SYDNEY — New research by industry org Screen Australia has shown that local features have a long life when their theatrical runs end and that 100 local films released from 2007-09 have been viewed more than 101 million times.
The research aims to map the way auds consume films in the changing world of iPads, online streaming and video-on-demand and will form the basis of Screen Australia’s report on the matter to the government.
“I strongly believe in evidence-based policy making, and this research will be a vital component of Screen Australia’s submission to the Dept. of Broadband, Communications and the Digital Economy’s convergence review,” said Screen Australia CEO Ruth Harley at an industry forum in Sydney on Monday.
The report found that theatrical counted for only 9% of all viewings of Aussie features while homevideo accounted for 61%, online video 4%, feevee 10% and free-to-air 16%.
But the dominance of homevid is already under attack from online VOD services.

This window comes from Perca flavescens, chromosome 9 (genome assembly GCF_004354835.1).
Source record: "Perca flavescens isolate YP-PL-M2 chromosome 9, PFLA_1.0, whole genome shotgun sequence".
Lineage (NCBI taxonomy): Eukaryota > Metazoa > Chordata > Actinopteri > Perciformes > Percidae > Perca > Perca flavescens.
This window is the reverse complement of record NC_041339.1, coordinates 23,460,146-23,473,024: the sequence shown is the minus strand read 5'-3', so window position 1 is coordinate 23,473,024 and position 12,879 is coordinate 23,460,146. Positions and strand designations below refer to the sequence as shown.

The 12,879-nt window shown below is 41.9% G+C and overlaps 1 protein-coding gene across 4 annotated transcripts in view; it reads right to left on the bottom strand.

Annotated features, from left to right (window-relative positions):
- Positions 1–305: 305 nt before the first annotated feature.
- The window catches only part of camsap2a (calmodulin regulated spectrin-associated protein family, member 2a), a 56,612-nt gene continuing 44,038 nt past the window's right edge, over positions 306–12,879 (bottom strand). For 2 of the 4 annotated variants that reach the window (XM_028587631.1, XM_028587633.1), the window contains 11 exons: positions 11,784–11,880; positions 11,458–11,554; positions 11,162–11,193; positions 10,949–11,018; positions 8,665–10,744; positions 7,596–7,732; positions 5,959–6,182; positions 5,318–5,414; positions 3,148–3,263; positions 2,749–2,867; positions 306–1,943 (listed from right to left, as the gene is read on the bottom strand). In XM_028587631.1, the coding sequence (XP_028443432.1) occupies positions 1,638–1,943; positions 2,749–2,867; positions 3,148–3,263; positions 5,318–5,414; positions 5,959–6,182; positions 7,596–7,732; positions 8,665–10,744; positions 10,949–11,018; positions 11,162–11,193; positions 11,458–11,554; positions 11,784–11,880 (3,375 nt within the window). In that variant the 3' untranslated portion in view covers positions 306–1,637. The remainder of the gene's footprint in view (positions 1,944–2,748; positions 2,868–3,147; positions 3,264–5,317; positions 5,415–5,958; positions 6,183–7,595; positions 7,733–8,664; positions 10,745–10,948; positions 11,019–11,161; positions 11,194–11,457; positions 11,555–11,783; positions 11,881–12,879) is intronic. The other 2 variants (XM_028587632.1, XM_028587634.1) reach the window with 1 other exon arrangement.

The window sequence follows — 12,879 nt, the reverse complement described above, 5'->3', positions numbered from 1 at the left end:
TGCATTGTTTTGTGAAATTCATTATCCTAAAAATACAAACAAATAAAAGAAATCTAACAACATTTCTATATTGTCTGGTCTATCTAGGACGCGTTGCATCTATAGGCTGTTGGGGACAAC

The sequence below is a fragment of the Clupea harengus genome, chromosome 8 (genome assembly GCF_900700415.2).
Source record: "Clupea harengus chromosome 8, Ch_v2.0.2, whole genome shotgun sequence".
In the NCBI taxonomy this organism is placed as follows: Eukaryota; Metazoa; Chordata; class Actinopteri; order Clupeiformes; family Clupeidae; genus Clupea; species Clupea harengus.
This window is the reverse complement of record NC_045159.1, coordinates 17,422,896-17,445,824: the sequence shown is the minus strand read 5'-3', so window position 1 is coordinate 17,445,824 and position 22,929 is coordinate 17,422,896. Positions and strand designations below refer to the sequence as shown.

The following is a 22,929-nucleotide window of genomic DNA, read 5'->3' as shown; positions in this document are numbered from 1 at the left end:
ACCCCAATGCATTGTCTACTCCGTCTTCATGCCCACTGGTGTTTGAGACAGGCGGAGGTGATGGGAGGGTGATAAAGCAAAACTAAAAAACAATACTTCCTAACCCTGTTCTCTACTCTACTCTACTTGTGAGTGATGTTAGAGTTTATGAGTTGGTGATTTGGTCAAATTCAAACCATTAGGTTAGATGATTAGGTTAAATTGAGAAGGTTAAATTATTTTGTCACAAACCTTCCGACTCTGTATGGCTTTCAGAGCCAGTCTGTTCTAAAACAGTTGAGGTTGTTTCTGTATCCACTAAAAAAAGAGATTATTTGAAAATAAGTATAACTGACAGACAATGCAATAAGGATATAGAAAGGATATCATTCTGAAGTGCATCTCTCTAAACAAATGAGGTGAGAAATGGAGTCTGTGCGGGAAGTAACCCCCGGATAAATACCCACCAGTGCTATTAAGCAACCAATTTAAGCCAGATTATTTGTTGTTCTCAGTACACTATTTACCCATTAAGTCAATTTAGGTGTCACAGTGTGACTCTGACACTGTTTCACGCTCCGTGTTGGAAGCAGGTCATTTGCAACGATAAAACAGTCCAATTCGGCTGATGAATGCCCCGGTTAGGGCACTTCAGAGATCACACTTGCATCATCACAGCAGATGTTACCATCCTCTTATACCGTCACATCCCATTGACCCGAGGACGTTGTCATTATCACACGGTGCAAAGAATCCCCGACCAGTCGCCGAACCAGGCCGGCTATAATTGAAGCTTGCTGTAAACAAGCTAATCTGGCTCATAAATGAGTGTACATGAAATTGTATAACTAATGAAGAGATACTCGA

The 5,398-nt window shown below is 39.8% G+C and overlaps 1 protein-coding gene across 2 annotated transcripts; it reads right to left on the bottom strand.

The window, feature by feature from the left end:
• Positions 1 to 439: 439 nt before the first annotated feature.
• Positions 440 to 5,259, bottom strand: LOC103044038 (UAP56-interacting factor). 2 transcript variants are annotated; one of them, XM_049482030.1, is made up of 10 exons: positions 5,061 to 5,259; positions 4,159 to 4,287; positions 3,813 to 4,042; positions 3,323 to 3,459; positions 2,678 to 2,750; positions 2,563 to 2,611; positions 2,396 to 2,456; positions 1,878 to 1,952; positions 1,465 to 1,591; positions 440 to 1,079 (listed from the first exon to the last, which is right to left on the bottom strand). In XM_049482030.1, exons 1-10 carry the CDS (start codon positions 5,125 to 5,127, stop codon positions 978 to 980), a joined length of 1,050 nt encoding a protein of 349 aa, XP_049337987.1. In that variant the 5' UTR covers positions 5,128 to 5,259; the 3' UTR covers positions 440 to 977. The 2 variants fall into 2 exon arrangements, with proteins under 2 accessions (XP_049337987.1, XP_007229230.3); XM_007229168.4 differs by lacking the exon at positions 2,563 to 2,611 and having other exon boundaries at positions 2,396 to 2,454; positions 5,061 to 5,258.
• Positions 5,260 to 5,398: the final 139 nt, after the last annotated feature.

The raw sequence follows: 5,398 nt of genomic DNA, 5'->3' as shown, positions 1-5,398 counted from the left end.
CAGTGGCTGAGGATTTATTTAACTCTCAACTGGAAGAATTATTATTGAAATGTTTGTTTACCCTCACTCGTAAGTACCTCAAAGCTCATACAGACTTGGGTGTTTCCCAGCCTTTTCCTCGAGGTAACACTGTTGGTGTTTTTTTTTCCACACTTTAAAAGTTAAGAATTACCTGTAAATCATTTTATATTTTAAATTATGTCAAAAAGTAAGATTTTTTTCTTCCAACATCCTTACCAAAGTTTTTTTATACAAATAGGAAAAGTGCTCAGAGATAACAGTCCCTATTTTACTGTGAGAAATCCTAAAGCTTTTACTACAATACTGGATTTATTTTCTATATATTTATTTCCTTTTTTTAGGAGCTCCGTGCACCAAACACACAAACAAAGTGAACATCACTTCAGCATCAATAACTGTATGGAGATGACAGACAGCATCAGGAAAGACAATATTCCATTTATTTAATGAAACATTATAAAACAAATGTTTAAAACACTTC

Forum panel member Paul Wiegard, from local distrib Madman, said there had been an additional 25% drop in homevid consumption since the report wrapped in October.
Screen Australia employed PricewaterhouseCoopers to create a survey-based model to track the life of an Aussie pic because it thinks that the industry focus on gross revenues does not tell a complete picture.
Harley acknowledged that contentmakers had to adapt to changing audiences needs, and “Our methods of measuring success must change too.”
The discovery that there was a larger-than-expected aud for local content was encouraging, though much of the panel debate at the launch was based around how the industry could monetize this interest.
Harley hoped the debate would continue. “This is not all just about informing government debate; we’re hoping this research will be the basis for other conclusions and for other thinking,” he said.
Screen Australia also announced the introduction of a A$3 million-A$5 million ($3.28 million-$5.5 million) All Media Fund to encourage interactive and multiplatform storytelling.